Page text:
For Immediate Release
June 7, 2022

Contact: David Gibson

Growth in motorized uses as well as miles on the Adirondack Forest Preserve is “material,” Park advocates say.

Adirondack Wild calls on the Adirondack Park Agency to account for motorized uses on private as well as public land.

In their comment letter to the Adirondack Park Agency (APA) last week, the nonprofit advocate Adirondack Wild: Friends of the Forest Preserve urges the APA to interpret the “no material increase” provision of the State Land Master Plan as an issue of motorized use as well as mileage.

APA is soliciting public input about one guideline in the State Land Master Plan that requires the mileage of snowmobile trails and motorized roads on the preserve shall not be materially increased from what they were fifty years ago when the Master Plan first became law.  The deadline for public comment to the APA is July 12.  For details, go to the APA’s website, public comment opportunities.

“APA is asking the public to tell them what specific percentage increase in miles on Wild Forest since 1972 should be deemed a ‘material’ increase.  But that narrow question fails to see the forest through the trees,” says Adirondack Wild’s managing partner David Gibson.

“The APA and DEC data show that motorized road miles on Wild Forest have grown by at least 15% since 1972, from 212 miles up to 245 miles. But a different guideline of the Master Plan states that motorized uses on the Forest Preserve must be constrained, not just the miles. So, if you add up all the newer parking areas, access roads and motorized uses as well as miles since 1972, the increase has been substantial.”

“There has been a material increase in the mileage and uses of motor vehicles on the Forest Preserve since 1972. That growth exceeds 15%. The question should be asked: what will the Department of Environmental Conservation and Adirondack Park Agency do about a material increase? “

“There are some places where motorized uses on dirt roads through Forest Preserve Wild Forest are causing or inducing resource damage. There should be an ongoing inventory and review of  places where severe damage to natural resources or the character of the Wild Forest is being caused by motor vehicle use. The Master Plan states that motorized use must not adversely affect the essentially wild character of the land.”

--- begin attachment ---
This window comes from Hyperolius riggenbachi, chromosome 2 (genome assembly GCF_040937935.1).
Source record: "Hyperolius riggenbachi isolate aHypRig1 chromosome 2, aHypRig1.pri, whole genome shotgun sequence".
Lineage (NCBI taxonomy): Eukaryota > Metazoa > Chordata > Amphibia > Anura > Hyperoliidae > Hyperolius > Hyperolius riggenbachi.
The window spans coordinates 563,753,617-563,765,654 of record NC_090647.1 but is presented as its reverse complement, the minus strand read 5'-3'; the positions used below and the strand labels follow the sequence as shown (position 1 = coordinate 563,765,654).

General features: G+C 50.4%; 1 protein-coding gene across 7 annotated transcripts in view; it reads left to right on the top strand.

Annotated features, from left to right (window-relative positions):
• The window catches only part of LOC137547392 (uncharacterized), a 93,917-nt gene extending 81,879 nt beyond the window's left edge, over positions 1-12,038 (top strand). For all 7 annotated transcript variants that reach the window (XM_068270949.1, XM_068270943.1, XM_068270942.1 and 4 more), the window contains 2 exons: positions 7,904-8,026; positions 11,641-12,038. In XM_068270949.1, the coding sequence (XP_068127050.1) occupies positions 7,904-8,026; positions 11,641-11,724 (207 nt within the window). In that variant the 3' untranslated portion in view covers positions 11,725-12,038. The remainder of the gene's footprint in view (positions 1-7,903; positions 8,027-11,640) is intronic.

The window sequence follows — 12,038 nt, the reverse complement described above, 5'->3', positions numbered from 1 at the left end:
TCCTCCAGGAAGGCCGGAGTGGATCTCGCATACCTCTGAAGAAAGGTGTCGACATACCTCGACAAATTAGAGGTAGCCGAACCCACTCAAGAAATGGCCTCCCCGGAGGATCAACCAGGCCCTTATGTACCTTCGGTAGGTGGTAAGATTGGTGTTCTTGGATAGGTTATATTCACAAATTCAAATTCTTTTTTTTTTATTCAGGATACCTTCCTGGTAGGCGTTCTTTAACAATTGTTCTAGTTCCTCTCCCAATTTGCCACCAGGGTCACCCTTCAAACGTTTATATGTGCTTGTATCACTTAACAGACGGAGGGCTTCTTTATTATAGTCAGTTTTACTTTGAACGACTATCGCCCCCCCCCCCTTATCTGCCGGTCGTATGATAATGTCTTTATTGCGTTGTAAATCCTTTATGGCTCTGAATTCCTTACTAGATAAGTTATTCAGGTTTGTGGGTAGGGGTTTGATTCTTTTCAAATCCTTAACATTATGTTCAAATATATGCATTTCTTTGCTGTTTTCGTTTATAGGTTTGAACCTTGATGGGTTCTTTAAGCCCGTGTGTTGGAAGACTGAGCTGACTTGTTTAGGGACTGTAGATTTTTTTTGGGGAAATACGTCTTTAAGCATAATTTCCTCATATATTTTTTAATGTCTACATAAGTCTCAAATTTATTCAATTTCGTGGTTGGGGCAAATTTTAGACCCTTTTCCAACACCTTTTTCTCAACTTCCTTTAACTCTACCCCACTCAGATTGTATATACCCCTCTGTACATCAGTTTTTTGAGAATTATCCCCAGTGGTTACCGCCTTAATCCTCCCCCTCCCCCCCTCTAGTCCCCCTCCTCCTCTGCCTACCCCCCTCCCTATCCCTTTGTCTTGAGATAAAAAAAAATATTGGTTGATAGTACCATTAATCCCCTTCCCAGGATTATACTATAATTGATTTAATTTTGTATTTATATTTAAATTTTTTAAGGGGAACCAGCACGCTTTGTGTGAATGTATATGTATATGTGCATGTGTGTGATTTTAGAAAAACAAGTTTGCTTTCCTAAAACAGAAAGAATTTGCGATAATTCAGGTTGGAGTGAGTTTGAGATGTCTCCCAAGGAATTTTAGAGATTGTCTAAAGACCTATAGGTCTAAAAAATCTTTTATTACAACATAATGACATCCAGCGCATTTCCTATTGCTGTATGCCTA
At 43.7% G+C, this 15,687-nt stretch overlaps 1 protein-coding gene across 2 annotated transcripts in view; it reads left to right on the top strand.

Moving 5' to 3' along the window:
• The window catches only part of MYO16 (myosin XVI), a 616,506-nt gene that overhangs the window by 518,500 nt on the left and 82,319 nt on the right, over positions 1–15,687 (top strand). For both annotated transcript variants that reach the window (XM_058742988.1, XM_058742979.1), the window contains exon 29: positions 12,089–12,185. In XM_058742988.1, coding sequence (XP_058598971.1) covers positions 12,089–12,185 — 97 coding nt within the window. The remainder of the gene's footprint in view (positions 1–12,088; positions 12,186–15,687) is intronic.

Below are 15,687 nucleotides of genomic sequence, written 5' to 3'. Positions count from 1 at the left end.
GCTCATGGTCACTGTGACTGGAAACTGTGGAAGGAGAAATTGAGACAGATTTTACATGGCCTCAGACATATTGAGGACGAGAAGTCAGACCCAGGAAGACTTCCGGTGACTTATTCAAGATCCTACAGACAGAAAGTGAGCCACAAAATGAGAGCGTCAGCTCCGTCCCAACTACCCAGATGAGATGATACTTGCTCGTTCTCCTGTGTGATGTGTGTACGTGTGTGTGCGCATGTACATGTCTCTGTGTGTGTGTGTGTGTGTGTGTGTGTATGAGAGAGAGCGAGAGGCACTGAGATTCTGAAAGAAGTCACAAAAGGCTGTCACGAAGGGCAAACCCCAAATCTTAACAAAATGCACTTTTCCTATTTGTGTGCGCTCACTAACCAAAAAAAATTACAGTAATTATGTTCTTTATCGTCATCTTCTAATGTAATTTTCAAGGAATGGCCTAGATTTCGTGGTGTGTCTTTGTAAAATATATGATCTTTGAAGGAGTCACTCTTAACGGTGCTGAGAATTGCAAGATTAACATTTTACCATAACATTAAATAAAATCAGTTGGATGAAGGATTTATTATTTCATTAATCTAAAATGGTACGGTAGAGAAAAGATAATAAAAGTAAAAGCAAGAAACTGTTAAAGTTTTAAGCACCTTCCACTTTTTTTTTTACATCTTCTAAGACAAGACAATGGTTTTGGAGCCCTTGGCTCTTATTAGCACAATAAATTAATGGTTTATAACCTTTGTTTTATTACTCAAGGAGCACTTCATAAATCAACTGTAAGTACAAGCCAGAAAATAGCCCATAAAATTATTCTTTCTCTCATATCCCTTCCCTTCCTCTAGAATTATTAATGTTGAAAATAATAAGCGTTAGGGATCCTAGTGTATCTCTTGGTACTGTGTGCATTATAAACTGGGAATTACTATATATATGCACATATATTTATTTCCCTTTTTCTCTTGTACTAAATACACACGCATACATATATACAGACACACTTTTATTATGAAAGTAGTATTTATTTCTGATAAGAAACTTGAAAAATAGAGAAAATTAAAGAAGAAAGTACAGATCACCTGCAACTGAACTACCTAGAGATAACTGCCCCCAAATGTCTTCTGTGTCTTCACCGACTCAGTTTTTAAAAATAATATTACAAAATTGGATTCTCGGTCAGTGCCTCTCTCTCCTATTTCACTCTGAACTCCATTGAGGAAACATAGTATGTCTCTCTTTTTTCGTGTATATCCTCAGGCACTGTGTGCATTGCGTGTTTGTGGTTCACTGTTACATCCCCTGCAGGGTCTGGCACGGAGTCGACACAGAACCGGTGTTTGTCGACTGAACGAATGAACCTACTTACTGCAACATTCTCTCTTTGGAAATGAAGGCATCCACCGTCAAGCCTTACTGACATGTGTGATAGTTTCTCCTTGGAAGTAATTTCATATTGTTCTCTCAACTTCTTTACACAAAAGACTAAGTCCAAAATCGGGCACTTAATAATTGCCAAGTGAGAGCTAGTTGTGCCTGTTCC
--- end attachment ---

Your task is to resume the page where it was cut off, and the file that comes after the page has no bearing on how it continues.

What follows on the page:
Moreover, one of the greatest changes since 1972 has been the growth in motorized opportunities on private lands.  Adirondack Wild believes the APA should also be mapping and assessing data about the motorized miles and uses on the roughly 800,000-acres of private lands in the Park under some form of conservation easement where some dirt roads have  been opened by some private landowners, either year-round, or seasonally, to motor vehicle use.

“This is one Adirondack Park and the APA is the sole planning agency for the Park,” Gibson continued. The Master Plan specifically mandates (page 3) that the APA in its planning take into account actual and projected uses on private land and consider that information in context of reducing pressures on the “forever wild” Forest Preserve. Reducing pressure on the Forest Preserve while providing motorized access opportunities elsewhere is one reason why DEC has negotiated many private conservation easements.”

Adirondack Wild’s letter concludes that “reducing the increase in motorized miles and uses on Wild Forest portions of the Forest Preserve since 1972 to less than 15% and imposing a hard cap now are especially justified because the 800,000 acres of private land under easement have significantly increased overall public motorized opportunities in the Adirondack Park.”

Adirondack Wild: Friends of the Forest Preserve is a not-for-profit, membership advocate acting to safeguard wilderness and to promote wild land values and stewardship. More is found on the web at